DNF (Did Not Finish) #1 of 2019
I don’t read a lot of realistic fiction, but I do love historical fiction, so I was moderately excited for this book. That turned out to be 100 x more exciting than anything that happens in Alex and Eliza‘s first 100 pages.
Why I DNF’d Alex and Eliza: The 1770s and 80s were an insanely dull time to be a teenager, a rich person, or in love. And that’s with the Revolutionary War going on, for heaven’s sake.
Eliza Schuyler and Alexander Hamilton meet during the Revolutionary War. She is a cossetted, highborn daughter straining at the societal confines of the fairer sex. He’s an aide de camp for General Washington. They meet at a ball thrown by Eliza’s mother, for the sole purpose of marrying off her daughters. (Again, historically accurate. And tired AF as a plot point.) Eliza is basically a bitch who acts as if secretaries should be influencing court martial decisions. Alex, de riguer, immediately falls in love with her, the way other people fall down a flight of stairs. These characters are so wooden and predictable that you could skip every other page and not miss a beat.
I maintained hope the story would pick up when Eliza, seeking to do good, talks her way into wintering at the war front in New Jersey. But when she and Alex meet again, after two years, it’s so contrived and stiff, so paint-by-numbers, I was ready to get out of my car and March for Women on the side of the road.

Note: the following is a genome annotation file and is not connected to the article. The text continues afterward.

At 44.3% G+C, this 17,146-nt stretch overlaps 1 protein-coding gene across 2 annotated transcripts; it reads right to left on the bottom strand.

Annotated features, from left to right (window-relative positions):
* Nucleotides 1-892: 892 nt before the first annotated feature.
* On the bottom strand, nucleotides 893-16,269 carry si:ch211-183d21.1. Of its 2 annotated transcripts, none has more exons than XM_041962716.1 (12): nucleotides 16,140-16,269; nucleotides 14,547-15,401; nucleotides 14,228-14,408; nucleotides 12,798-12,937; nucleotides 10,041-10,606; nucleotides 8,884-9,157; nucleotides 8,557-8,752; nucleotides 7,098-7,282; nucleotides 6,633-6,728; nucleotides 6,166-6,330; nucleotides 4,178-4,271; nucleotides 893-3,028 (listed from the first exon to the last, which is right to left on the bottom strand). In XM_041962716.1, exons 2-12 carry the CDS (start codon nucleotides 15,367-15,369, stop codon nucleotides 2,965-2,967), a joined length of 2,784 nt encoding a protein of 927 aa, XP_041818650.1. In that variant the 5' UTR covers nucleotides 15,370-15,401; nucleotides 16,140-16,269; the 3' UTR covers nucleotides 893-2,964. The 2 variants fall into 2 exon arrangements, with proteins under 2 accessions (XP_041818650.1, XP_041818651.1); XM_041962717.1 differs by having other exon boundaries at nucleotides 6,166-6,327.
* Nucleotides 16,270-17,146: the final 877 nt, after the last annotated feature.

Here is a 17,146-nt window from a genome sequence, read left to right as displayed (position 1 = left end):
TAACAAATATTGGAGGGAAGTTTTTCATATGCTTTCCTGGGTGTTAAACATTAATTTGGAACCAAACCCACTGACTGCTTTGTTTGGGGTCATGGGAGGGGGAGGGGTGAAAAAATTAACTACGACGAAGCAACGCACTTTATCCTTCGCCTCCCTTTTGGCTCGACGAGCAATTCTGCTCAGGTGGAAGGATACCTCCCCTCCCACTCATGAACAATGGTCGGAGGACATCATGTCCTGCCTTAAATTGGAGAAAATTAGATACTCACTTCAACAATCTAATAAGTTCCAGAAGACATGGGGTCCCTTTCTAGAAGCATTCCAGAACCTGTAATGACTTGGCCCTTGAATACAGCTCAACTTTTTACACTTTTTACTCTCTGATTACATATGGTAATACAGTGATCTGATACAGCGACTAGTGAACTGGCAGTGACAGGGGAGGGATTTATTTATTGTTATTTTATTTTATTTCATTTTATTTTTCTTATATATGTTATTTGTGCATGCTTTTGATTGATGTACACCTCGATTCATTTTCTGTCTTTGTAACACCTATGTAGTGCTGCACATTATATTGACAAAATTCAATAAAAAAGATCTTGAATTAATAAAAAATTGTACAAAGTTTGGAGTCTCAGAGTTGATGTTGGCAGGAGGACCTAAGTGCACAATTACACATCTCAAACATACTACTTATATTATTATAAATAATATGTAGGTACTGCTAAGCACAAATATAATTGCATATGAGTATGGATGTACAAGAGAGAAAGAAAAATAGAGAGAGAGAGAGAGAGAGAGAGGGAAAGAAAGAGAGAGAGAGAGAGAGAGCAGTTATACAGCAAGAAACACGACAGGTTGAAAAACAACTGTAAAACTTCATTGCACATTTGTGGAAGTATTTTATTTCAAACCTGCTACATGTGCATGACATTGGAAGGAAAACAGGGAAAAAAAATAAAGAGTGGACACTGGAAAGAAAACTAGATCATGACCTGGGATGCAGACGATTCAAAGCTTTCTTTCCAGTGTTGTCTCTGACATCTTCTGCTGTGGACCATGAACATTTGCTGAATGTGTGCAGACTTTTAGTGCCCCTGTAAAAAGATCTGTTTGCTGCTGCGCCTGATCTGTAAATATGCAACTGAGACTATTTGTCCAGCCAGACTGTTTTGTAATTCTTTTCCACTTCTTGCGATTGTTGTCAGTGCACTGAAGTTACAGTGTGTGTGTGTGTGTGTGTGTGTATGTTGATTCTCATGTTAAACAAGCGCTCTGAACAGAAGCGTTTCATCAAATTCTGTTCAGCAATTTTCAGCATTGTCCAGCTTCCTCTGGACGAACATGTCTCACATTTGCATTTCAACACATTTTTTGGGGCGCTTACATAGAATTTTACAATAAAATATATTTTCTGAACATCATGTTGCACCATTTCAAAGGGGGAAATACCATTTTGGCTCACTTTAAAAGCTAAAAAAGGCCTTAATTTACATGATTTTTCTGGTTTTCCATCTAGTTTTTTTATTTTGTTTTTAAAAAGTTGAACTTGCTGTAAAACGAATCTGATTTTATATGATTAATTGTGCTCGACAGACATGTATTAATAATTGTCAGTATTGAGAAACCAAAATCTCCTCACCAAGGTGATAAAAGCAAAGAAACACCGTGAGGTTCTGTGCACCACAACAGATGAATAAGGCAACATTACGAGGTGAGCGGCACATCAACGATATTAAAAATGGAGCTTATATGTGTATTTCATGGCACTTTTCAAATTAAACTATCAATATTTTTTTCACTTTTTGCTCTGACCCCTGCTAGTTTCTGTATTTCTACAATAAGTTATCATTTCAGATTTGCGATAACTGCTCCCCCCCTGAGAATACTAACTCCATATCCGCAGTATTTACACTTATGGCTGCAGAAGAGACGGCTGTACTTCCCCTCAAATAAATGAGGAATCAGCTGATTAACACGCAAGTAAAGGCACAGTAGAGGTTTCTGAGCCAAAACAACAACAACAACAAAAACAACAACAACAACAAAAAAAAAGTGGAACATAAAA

Eliza is offended by everything. Everything that ever happens. (Again, likely historically accurate. That doesn’t mean it’s a good story.) Alex has spent two years pining over her, of course. Remember: they met for one evening. We learn that since that night, Alex has kept a dirty handkerchief that Eliza touched on his person at all times. If someone acted like that today, the cops would find Eliza’s body in a suitcase and this story would be a true crime podcast. But it’s 1780. A war rages. A colonial superpower is being challenged by the birth of a new world order. And this is what Alex is doing with his emotions? Suh-nore.
The inevitable comparison here is Pride and Prejudice, but let’s be real. Pride and Prejudice is a unicorn. It’s witty, wacky, and boasts the single best strong female character (in a real-world setting) I’ve ever read. It’s brilliantly satirical of a time so confining, so dull, as to put readers straight to sleep. Without Jane Austen’s incomparable spirit, the story of Elizabeth and Mr. Darcy would die on the page. And thus does Alex and Eliza die on my DNF shelf.